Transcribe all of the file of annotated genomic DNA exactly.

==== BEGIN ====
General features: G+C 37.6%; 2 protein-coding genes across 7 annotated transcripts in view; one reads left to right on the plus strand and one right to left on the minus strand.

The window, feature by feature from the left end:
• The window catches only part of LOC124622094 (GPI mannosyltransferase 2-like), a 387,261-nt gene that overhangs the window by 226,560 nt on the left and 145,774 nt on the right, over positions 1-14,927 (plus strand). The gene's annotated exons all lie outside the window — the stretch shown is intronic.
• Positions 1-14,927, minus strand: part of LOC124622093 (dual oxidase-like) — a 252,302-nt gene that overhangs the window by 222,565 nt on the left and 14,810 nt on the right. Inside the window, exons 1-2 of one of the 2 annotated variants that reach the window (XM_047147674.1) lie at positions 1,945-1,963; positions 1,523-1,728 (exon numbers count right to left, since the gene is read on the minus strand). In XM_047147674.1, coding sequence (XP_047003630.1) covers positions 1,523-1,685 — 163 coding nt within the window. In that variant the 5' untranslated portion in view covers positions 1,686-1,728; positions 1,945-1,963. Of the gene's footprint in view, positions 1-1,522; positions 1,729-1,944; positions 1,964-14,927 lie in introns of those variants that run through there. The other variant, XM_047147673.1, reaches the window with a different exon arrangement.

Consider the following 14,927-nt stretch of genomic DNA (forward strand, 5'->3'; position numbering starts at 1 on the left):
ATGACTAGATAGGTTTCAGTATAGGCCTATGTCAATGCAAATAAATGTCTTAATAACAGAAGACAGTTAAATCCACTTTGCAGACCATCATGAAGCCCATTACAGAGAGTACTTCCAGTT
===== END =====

General features: G+C 37.6%; 2 protein-coding genes across 7 annotated transcripts in view; one reads left to right on the plus strand and one right to left on the minus strand.

The window, feature by feature from the left end:
• The window catches only part of LOC124622094 (GPI mannosyltransferase 2-like), a 387,261-nt gene that overhangs the window by 226,560 nt on the left and 145,774 nt on the right, over positions 1-14,927 (plus strand). The gene's annotated exons all lie outside the window — the stretch shown is intronic.
• Positions 1-14,927, minus strand: part of LOC124622093 (dual oxidase-like) — a 252,302-nt gene that overhangs the window by 222,565 nt on the left and 14,810 nt on the right. Inside the window, exons 1-2 of one of the 2 annotated variants that reach the window (XM_047147674.1) lie at positions 1,945-1,963; positions 1,523-1,728 (exon numbers count right to left, since the gene is read on the minus strand). In XM_047147674.1, coding sequence (XP_047003630.1) covers positions 1,523-1,685 — 163 coding nt within the window. In that variant the 5' untranslated portion in view covers positions 1,686-1,728; positions 1,945-1,963. Of the gene's footprint in view, positions 1-1,522; positions 1,729-1,944; positions 1,964-14,927 lie in introns of those variants that run through there. The other variant, XM_047147673.1, reaches the window with a different exon arrangement.

Consider the following 14,927-nt stretch of genomic DNA (forward strand, 5'->3'; position numbering starts at 1 on the left):
ATGACTAGATAGGTTTCAGTATAGGCCTATGTCAATGCAAATAAATGTCTTAATAACAGAAGACAGTTAAATCCACTTTGCAGACCATCATGAAGCCCATTACAGAGAGTACTTCCAGTT